Academic journal article Phi Delta Kappan

Why School Librarians Matter: What Years of Research Tell Us: When Schools Have High-Quality Library Programs and Librarians Who Share Their Expertise with the Entire School Community, Student Achievement Gets a Boost

Academic journal article Phi Delta Kappan

Why School Librarians Matter: What Years of Research Tell Us: When Schools Have High-Quality Library Programs and Librarians Who Share Their Expertise with the Entire School Community, Student Achievement Gets a Boost

Article excerpt

Since 1992, a growing body of research known as the school library impact studies has consistently shown positive correlations between high-quality library programs and student achievement (Gretes, 2013; Scholastic, 2016). Data from more than 34 statewide studies suggest that students tend to earn better standardized test scores in schools that have strong library programs. Further, when administrators, teachers, and librarians themselves rated the importance and frequency of various library practices associated with student learning, their ratings correlated with student test scores, further substantiating claims of libraries' benefits. In addition, newer studies, conducted over the last several years, show that strong school libraries are also linked to other important indicators of student success, including graduation rates and mastery of academic standards.

Skeptics might assume that these benefits are associated mainly with wealthier schools, where well-resourced libraries serve affluent students. However, researchers have been careful to control for school and community socioeconomic factors, and they have found that these correlations cannot be explained away by student demographics, school funding levels, teacher-pupil ratios, or teacher qualifications. In fact, they have often found that the benefits associated with good library programs are strongest for the most vulnerable and at-risk learners, including students of color, low-income students, and students with disabilities.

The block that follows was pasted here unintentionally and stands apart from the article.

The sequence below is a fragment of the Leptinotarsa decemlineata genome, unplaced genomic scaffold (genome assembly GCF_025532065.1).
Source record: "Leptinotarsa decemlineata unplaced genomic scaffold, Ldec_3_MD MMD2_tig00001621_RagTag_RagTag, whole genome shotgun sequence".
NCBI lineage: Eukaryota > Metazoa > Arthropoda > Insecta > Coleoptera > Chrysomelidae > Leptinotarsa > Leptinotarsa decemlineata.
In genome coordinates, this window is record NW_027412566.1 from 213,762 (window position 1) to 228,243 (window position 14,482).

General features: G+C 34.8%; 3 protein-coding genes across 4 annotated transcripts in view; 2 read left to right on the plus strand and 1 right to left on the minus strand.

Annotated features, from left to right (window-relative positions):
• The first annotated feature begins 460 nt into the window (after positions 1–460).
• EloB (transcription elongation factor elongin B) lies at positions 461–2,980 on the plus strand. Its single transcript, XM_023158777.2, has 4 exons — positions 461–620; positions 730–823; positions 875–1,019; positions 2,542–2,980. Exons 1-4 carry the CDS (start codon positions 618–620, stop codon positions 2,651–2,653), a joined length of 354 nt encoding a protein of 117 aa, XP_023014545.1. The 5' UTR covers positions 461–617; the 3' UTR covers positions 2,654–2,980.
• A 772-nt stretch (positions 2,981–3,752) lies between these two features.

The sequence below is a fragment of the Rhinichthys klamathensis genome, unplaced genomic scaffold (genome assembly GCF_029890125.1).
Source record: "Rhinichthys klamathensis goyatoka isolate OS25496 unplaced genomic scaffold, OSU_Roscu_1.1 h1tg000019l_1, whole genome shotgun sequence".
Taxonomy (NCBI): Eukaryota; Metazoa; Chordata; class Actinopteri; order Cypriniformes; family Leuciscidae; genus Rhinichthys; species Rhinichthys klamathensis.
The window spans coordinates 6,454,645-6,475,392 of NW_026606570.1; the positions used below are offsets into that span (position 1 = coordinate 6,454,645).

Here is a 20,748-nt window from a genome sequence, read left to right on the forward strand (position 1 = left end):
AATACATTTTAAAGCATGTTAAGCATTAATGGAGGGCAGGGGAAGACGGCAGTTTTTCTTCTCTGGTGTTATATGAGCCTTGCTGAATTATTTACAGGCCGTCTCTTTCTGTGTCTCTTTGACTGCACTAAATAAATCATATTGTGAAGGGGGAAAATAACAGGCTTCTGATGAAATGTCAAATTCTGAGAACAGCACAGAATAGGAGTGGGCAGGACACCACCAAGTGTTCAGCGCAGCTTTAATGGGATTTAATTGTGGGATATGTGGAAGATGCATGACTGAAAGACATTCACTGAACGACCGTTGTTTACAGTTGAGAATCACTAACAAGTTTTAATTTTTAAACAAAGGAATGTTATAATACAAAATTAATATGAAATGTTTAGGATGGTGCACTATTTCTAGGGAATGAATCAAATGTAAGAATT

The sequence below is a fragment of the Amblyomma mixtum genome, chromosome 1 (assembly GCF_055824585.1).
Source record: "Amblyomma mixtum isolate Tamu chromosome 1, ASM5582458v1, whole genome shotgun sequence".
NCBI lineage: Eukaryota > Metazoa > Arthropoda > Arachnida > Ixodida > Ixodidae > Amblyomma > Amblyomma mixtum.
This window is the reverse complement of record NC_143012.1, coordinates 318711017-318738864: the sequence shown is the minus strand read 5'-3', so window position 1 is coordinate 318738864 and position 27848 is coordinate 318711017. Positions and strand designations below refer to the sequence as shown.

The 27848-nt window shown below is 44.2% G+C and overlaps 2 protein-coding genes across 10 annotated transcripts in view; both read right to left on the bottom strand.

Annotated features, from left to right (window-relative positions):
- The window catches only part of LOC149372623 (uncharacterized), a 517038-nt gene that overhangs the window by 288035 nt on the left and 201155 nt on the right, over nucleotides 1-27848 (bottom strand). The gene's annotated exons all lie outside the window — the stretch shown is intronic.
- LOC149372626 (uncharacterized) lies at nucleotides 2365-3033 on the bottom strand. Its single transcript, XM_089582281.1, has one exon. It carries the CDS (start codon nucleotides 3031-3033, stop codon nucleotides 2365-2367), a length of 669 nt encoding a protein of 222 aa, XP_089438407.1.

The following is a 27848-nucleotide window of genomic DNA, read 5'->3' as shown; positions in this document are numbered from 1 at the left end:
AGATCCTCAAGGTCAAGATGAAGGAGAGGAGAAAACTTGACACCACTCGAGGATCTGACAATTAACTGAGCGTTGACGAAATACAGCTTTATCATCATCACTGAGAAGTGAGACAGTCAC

Let's take a closer look at these findings and what they mean for school library programs.

Librarians and student achievement

In these statewide studies, the most substantial and consistent finding is a positive relationship between full-time, qualified school librarians and scores on standards-based language arts, reading, and writing tests, regardless of student demographics and school characteristics. For example, a national study using data from the National Center for Education Statistics (NCES) and 4th-grade National Assessment of Educational Progress (NAEP) reading scores documented that losses of librarians are associated with declines or inferior gains in reading scores, while gains of librarians are associated with improved scores (Lance & Hofschire, 2011a). When the study was replicated in Colorado the following year using more precise state data, the result was the same (Lance & Hofschire, 2012).

In a Pennsylvania study (Lance & Schwarz, 2012), nearly 8% more students scored Advanced on the Pennsylvania System of School Assessment in reading in schools with a full-time, certified librarian than in schools without. Where part-time support staff was added to the full-time librarian, almost 9% more students achieved Advanced scores. The effect of staffing on writing scores was even greater: Students with full-time librarians were almost three times more likely than those without librarians to have Advanced writing scores.

Research also suggests that the presence of school librarians has a long-term, cumulative effect. In the Pennsylvania study, if schools had full-time librarians, reading scores were consistently better for all grade levels of students--and, in fact, the proportional difference in Advanced reading scores grew from elementary to middle to high school. Schools with full-time librarians also had fewer Below Basic scores than those without librarians.

Reading and writing scores tend to be higher for all students who have a full-time certified librarian, and when it comes to reading, students in at-risk subgroups tend to benefit more than all students combined. The Pennsylvania study (Lance & Schwarz, 2012) found that while 1.6% fewer students tested at the Below Basic level in reading when they had full-time librarians than those who did not, the difference was even greater for Black students (5.5%), Latino students (5.2%), and students with disabilities (4. …

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